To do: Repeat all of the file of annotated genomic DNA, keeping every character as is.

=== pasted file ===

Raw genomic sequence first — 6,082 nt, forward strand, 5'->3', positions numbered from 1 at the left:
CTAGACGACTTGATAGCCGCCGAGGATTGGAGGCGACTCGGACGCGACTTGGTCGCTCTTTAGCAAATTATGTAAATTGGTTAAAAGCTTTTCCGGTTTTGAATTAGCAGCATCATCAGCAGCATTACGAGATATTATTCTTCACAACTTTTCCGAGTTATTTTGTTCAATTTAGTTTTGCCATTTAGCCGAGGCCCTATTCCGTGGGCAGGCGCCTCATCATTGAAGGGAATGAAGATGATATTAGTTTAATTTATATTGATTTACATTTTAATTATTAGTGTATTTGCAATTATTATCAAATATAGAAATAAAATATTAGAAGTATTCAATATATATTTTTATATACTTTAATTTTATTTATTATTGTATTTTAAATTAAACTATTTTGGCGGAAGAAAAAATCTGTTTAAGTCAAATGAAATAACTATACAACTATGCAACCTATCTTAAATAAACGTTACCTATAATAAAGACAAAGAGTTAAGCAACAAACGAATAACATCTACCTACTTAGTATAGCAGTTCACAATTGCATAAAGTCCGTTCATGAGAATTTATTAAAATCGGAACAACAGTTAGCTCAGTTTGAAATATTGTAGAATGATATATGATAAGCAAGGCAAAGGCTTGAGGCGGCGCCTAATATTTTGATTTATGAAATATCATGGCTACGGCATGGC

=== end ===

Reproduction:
Raw genomic sequence first — 6,082 nt, forward strand, 5'->3', positions numbered from 1 at the left:
CTAGACGACTTGATAGCCGCCGAGGATTGGAGGCGACTCGGACGCGACTTGGTCGCTCTTTAGCAAATTATGTAAATTGGTTAAAAGCTTTTCCGGTTTTGAATTAGCAGCATCATCAGCAGCATTACGAGATATTATTCTTCACAACTTTTCCGAGTTATTTTGTTCAATTTAGTTTTGCCATTTAGCCGAGGCCCTATTCCGTGGGCAGGCGCCTCATCATTGAAGGGAATGAAGATGATATTAGTTTAATTTATATTGATTTACATTTTAATTATTAGTGTATTTGCAATTATTATCAAATATAGAAATAAAATATTAGAAGTATTCAATATATATTTTTATATACTTTAATTTTATTTATTATTGTATTTTAAATTAAACTATTTTGGCGGAAGAAAAAATCTGTTTAAGTCAAATGAAATAACTATACAACTATGCAACCTATCTTAAATAAACGTTACCTATAATAAAGACAAAGAGTTAAGCAACAAACGAATAACATCTACCTACTTAGTATAGCAGTTCACAATTGCATAAAGTCCGTTCATGAGAATTTATTAAAATCGGAACAACAGTTAGCTCAGTTTGAAATATTGTAGAATGATATATGATAAGCAAGGCAAAGGCTTGAGGCGGCGCCTAATATTTTGATTTATGAAATATCATGGCTACGGCATGGC